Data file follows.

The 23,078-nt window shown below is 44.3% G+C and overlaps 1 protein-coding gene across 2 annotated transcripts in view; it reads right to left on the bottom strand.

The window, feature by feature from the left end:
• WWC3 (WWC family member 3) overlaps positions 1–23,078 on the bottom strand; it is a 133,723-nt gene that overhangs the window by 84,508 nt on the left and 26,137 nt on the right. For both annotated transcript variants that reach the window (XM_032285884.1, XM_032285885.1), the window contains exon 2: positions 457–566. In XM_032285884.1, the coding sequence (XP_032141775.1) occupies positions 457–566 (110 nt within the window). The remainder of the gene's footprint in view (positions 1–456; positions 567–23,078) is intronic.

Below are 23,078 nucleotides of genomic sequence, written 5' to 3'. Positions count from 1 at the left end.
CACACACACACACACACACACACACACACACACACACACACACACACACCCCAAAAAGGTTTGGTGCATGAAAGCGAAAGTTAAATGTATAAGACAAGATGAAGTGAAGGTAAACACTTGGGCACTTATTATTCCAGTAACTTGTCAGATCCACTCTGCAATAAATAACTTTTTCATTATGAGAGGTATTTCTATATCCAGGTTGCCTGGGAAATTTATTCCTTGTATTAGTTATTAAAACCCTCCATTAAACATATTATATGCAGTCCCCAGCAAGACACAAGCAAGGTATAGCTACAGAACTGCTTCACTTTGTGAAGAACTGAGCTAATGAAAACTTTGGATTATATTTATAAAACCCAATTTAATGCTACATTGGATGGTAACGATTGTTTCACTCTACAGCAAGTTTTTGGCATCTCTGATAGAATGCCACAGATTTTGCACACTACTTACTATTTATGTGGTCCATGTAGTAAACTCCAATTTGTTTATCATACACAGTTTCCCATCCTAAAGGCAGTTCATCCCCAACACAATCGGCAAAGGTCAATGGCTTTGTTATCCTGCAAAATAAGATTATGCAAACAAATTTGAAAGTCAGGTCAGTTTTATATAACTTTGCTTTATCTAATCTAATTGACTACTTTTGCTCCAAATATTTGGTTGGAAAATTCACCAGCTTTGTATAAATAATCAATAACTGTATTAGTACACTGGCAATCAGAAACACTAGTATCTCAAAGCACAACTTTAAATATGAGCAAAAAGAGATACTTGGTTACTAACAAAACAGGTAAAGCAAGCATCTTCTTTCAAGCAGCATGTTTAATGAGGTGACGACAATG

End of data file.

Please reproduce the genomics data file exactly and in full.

The 23,078-nt window shown below is 44.3% G+C and overlaps 1 protein-coding gene across 2 annotated transcripts in view; it reads right to left on the bottom strand.

The window, feature by feature from the left end:
• WWC3 (WWC family member 3) overlaps positions 1–23,078 on the bottom strand; it is a 133,723-nt gene that overhangs the window by 84,508 nt on the left and 26,137 nt on the right. For both annotated transcript variants that reach the window (XM_032285884.1, XM_032285885.1), the window contains exon 2: positions 457–566. In XM_032285884.1, the coding sequence (XP_032141775.1) occupies positions 457–566 (110 nt within the window). The remainder of the gene's footprint in view (positions 1–456; positions 567–23,078) is intronic.

Below are 23,078 nucleotides of genomic sequence, written 5' to 3'. Positions count from 1 at the left end.
CACACACACACACACACACACACACACACACACACACACACACACACACCCCAAAAAGGTTTGGTGCATGAAAGCGAAAGTTAAATGTATAAGACAAGATGAAGTGAAGGTAAACACTTGGGCACTTATTATTCCAGTAACTTGTCAGATCCACTCTGCAATAAATAACTTTTTCATTATGAGAGGTATTTCTATATCCAGGTTGCCTGGGAAATTTATTCCTTGTATTAGTTATTAAAACCCTCCATTAAACATATTATATGCAGTCCCCAGCAAGACACAAGCAAGGTATAGCTACAGAACTGCTTCACTTTGTGAAGAACTGAGCTAATGAAAACTTTGGATTATATTTATAAAACCCAATTTAATGCTACATTGGATGGTAACGATTGTTTCACTCTACAGCAAGTTTTTGGCATCTCTGATAGAATGCCACAGATTTTGCACACTACTTACTATTTATGTGGTCCATGTAGTAAACTCCAATTTGTTTATCATACACAGTTTCCCATCCTAAAGGCAGTTCATCCCCAACACAATCGGCAAAGGTCAATGGCTTTGTTATCCTGCAAAATAAGATTATGCAAACAAATTTGAAAGTCAGGTCAGTTTTATATAACTTTGCTTTATCTAATCTAATTGACTACTTTTGCTCCAAATATTTGGTTGGAAAATTCACCAGCTTTGTATAAATAATCAATAACTGTATTAGTACACTGGCAATCAGAAACACTAGTATCTCAAAGCACAACTTTAAATATGAGCAAAAAGAGATACTTGGTTACTAACAAAACAGGTAAAGCAAGCATCTTCTTTCAAGCAGCATGTTTAATGAGGTGACGACAATG